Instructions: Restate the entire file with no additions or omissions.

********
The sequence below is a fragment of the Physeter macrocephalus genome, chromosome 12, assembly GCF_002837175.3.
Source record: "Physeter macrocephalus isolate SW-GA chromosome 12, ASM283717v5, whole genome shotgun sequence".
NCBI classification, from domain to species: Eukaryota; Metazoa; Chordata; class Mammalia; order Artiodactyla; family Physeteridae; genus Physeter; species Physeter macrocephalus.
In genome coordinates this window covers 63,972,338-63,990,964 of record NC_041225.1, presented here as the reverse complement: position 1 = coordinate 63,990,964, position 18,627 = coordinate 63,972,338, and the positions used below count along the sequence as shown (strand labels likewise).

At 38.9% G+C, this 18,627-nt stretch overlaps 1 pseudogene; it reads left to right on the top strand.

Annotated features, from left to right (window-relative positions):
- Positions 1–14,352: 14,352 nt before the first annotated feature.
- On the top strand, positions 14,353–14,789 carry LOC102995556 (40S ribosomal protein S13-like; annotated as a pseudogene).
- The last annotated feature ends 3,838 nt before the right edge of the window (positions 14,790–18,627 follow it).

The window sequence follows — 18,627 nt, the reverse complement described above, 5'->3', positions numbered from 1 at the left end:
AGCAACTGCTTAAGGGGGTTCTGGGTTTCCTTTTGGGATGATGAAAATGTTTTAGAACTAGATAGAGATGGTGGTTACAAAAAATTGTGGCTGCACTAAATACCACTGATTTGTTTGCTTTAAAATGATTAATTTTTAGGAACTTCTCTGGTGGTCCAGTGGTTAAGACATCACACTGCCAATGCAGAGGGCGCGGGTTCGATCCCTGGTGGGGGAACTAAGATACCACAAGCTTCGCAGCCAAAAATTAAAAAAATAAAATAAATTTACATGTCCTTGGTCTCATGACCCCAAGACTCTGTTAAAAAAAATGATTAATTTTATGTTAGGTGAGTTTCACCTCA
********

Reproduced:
The sequence below is a fragment of the Physeter macrocephalus genome, chromosome 12, assembly GCF_002837175.3.
Source record: "Physeter macrocephalus isolate SW-GA chromosome 12, ASM283717v5, whole genome shotgun sequence".
NCBI classification, from domain to species: Eukaryota; Metazoa; Chordata; class Mammalia; order Artiodactyla; family Physeteridae; genus Physeter; species Physeter macrocephalus.
In genome coordinates this window covers 63,972,338-63,990,964 of record NC_041225.1, presented here as the reverse complement: position 1 = coordinate 63,990,964, position 18,627 = coordinate 63,972,338, and the positions used below count along the sequence as shown (strand labels likewise).

At 38.9% G+C, this 18,627-nt stretch overlaps 1 pseudogene; it reads left to right on the top strand.

Annotated features, from left to right (window-relative positions):
- Positions 1–14,352: 14,352 nt before the first annotated feature.
- On the top strand, positions 14,353–14,789 carry LOC102995556 (40S ribosomal protein S13-like; annotated as a pseudogene).
- The last annotated feature ends 3,838 nt before the right edge of the window (positions 14,790–18,627 follow it).

The window sequence follows — 18,627 nt, the reverse complement described above, 5'->3', positions numbered from 1 at the left end:
AGCAACTGCTTAAGGGGGTTCTGGGTTTCCTTTTGGGATGATGAAAATGTTTTAGAACTAGATAGAGATGGTGGTTACAAAAAATTGTGGCTGCACTAAATACCACTGATTTGTTTGCTTTAAAATGATTAATTTTTAGGAACTTCTCTGGTGGTCCAGTGGTTAAGACATCACACTGCCAATGCAGAGGGCGCGGGTTCGATCCCTGGTGGGGGAACTAAGATACCACAAGCTTCGCAGCCAAAAATTAAAAAAATAAAATAAATTTACATGTCCTTGGTCTCATGACCCCAAGACTCTGTTAAAAAAAATGATTAATTTTATGTTAGGTGAGTTTCACCTCA